Before I start, for the sake of full disclosure, I am an Obama supporter. However, I want to make it clear that I am more interested in the future of our Democratic Party than any particular candidate. It is out of this concern for the party that I am writting this diary.
Much attention has been paid to the delegate situations in Michigan and Florida. I want to provide some background for these states' decisions to schedule their contests in violation of party rules and some clarification regarding party rules.
Both the Democratic and Republican parties create a nomination contest "window." Both parties in 2008 set the date as February 5th. For the GOP, if a state scheduled their contest before that, then half of their delegates are removed from the convention. So, for the GOP, Iowa, New Hampshire, Michigan, South Carolina, Nevada, and Florida were only allocated half of their normal share of delegates. They have their punishment for early states already built into the rules.
The Democrats, meanwhile, don't have an established rule for how to handle states with contests outside of the window. The official 2008 rules only allow exemptions for Iowa and New Hampshire, due to their "traditional" status, and South Carolina and Nevada, which both applied for special exemptions and were provided them because of their large black and Hispanic populations, respectively. As we know, this year the party's rules and bylaws committee, which included 12 (out of 30)Clinton supporters, voted to strip Florida and Michigan of all of their delegates. The party also barred any candidates from campaigning in those two states and they also called on the candidates to even refuse to participate. The DNC placed the impetus to prevent the violation of party rules on not only its own enforcement mechanisms, but also on the candidates themselves.
by Mitchell A, Thu May 22, 2008 at 01:28:46 PM EDT
Here are many of the latest poll results as compiled by RealClear Politics.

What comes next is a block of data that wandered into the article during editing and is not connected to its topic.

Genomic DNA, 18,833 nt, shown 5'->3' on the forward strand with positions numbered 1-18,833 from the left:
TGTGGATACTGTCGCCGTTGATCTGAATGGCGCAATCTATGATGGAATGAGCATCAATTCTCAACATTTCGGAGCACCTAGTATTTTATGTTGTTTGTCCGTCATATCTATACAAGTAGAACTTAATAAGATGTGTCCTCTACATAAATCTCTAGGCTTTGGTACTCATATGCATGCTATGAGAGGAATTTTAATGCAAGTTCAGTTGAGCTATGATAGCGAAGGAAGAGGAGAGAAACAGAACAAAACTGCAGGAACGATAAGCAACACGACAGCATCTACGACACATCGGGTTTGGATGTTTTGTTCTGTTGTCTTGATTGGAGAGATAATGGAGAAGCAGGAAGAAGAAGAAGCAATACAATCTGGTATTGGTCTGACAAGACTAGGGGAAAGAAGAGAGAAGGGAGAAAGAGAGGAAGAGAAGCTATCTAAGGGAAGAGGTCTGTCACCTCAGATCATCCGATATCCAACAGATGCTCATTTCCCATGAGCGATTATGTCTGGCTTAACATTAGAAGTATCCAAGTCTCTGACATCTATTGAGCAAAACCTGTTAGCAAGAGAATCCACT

It should be noted,
- It's notoriously difficult this far out from November to make predictions based on current polls.
- Knowing #1, how could anyone look at these polls and use them to determine who should win the Democratic Contest?
The fact is that Obama has played by the rules and is winning in the delegate count. In addition, the national popular vote is a myth. It is a bogus metric. And the media has done the country a disservice by not explaining this adequately.
See, "The Myth of the Popular Vote (or why caucuses may be hazardous to your representation)" and "A New Game: The Metrics Game" http://msa4.wordpress.com/
Democratic Presidential Nomination Gallup Tracking Obama 53, Clinton 42 Obama +11.0
California: McCain vs. Clinton Rasmussen McCain 35, Clinton 54 Clinton +19.0
California: McCain vs. Obama Rasmussen McCain 38, Obama 52 Obama +14.0
Democratic Presidential Nomination Rasmussen Tracking Obama 50, Clinton 42 Obama +8.0
Virginia: McCain vs. Obama SurveyUSA McCain 42, Obama 49 Obama +7.0
Pennsylvania: McCain vs. Clinton Quinnipiac McCain 37, Clinton 50 Clinton +13.0
Pennsylvania: McCain vs. Obama Quinnipiac McCain 40, Obama 46 Obama +6.0
Ohio: McCain vs. Clinton Quinnipiac McCain 41, Clinton 48 Clinton +7.0
Ohio: McCain vs. Obama Quinnipiac McCain 44, Obama 40 McCain +4.0
Florida: McCain vs. Clinton Quinnipiac McCain 41, Clinton 48 Clinton +7.0
Florida: McCain vs. Obama Quinnipiac McCain 45, Obama 41 McCain +4.0
General Election: McCain vs. Clinton IBD/TIPP Clinton 44, McCain 39 Clinton +5.0
General Election: McCain vs. Obama IBD/TIPP Obama 48, McCain 37 Obama +11.0
California: McCain vs. Clinton PPIC McCain 39, Clinton 51 Clinton +12.0
California: McCain vs. Obama PPIC McCain 37, Obama 54 Obama +17.0
General Election: McCain vs. Clinton Battleground Clinton 43, McCain 51 McCain +8.0
General Election: McCain vs. Obama Battleground Obama 49, McCain 47 Obama +2.0